NewsLocal News


Summer school in session in Grain Valley; students select topics they’re interested in

Summer school in session in Grain Valley, students select topics they’re interested in
Posted at 6:58 AM, Jun 05, 2024

KSHB 41 reporter Claire Bradshaw covers portions of eastern Jackson County, including areas like Blue Springs and Independence. If you have a story idea to share, send an email to Claire at

Summer school is in session across the Kansas City metropolitan area. In Grain Valley, students have a say in what they want to learn this month.

At Prairie Branch Elementary, teachers select a theme for their classroom to focus on collaboration and engagement. Some of the class themes are camping, underwater adventures, Legos, food trucks and adopt-a-pet.

Lessons are created around the theme, incorporating core curriculum along with activities. Students then get a preference as to which class they want to be in for the month.

Librarian Lauren Bennaka said summer school allows for more time to do activities, like working with the robots in her STEM lessons. On top of that, classroom sizes are smaller.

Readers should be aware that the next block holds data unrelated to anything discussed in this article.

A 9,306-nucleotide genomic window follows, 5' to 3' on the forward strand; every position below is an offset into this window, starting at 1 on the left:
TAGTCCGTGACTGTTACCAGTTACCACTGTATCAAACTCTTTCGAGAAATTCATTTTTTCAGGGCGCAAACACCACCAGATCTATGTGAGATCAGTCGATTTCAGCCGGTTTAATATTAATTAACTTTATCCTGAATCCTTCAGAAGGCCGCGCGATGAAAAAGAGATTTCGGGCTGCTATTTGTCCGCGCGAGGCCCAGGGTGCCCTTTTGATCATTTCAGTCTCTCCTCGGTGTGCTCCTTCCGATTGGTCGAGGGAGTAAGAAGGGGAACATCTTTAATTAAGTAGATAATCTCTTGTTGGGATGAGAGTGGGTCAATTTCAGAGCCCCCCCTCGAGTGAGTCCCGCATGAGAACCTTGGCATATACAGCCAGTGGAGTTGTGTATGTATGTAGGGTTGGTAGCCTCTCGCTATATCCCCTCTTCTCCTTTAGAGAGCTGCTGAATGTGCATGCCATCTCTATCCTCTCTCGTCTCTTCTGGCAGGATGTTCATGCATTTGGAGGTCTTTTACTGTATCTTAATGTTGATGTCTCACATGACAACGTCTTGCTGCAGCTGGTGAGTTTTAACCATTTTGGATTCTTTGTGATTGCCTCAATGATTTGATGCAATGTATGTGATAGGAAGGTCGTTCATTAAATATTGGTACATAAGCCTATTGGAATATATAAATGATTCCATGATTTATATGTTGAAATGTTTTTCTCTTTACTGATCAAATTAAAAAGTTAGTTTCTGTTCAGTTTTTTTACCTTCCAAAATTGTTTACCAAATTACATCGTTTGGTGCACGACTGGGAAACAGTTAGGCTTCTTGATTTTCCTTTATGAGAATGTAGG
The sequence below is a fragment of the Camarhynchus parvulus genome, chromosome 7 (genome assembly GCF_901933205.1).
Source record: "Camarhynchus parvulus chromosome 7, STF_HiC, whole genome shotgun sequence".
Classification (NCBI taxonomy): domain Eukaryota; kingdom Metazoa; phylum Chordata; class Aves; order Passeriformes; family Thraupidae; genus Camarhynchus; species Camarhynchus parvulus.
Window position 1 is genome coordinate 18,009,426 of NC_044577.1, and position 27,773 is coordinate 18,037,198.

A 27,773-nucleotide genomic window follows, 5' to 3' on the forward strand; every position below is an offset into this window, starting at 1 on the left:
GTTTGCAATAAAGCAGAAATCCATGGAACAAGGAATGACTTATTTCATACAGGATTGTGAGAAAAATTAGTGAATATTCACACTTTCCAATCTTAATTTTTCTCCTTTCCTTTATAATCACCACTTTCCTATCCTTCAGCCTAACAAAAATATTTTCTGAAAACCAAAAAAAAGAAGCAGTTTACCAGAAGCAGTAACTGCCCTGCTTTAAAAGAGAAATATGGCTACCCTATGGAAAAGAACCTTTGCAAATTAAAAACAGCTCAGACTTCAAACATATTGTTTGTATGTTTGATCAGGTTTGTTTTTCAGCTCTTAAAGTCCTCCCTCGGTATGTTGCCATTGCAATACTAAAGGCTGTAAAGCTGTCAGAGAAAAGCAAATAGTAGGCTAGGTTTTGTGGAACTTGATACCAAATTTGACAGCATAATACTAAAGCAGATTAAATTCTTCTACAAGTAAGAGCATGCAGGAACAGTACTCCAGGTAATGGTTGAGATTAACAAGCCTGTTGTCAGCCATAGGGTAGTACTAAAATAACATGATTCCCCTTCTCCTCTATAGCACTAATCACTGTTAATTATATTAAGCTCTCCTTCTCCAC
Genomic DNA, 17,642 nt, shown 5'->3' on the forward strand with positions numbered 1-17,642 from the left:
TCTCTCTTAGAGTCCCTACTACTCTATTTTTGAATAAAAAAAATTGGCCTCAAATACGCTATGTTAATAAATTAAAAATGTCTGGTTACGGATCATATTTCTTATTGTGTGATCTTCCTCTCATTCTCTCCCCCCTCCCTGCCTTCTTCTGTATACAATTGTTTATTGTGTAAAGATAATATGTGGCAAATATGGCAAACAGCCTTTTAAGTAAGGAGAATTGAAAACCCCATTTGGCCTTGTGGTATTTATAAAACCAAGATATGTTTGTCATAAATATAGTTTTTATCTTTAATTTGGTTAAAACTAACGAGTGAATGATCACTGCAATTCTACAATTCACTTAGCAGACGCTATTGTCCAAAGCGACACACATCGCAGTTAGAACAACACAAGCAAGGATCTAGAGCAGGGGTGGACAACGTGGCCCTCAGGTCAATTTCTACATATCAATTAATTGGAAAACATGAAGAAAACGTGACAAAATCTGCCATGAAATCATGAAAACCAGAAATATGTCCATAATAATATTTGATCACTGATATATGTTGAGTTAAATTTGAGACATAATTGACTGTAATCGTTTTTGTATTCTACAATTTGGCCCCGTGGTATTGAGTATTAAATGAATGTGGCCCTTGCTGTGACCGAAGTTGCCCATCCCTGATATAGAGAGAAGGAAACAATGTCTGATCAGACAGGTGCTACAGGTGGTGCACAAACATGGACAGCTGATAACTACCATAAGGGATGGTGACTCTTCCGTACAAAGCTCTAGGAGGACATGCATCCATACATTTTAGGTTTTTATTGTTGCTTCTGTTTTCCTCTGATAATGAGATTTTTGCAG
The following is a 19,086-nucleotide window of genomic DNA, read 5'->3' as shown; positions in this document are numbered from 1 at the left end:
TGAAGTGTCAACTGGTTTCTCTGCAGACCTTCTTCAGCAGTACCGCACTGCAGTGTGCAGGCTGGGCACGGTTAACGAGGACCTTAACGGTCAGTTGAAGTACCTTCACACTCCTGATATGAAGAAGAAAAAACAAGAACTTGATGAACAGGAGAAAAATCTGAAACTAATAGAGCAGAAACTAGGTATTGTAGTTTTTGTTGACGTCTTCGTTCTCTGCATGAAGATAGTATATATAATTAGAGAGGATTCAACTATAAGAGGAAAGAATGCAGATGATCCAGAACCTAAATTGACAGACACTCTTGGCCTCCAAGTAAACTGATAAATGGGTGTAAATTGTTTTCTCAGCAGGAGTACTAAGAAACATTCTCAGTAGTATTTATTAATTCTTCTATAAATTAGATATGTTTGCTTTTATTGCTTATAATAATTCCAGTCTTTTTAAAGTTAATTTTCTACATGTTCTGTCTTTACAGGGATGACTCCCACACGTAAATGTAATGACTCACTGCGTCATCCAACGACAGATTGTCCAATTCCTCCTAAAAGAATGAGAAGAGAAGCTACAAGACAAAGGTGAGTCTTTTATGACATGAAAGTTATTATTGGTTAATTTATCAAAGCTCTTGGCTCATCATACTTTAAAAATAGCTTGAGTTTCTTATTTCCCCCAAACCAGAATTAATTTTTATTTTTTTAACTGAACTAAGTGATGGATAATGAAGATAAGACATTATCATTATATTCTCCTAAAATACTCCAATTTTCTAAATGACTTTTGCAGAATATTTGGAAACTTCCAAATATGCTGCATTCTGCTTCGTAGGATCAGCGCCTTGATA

“I just feel like it's a lot less stressful of a scenario for them," Bennaka said. "And so some of them are just kind of showing us their personalities and what they enjoy. You don't really always get to see that during the school year."

Two rising fifth graders spoke with KSHB 41 News about why they like to return to summer school each year and what they would tell their friends about their experience.

“I would tell them that it’s fun. Learn and you're having fun, but you're still doing something, you're still ... learning," said Anabell Ross.

She said it's fun "because you're just doing a lot of activities and socializing," which Isla Dierking agreed with.

“You're gonna do fun activities. Like … meet new people from other schools and some other teachers get to meet you," Isla said. "You get to see new animals and do a lot more fun activities."

Grain Valley School District’s Summer SOAR program runs from June 1-28.

Enrollment, which is slightly up compared to last year, is full and closed for the summer, according to a director.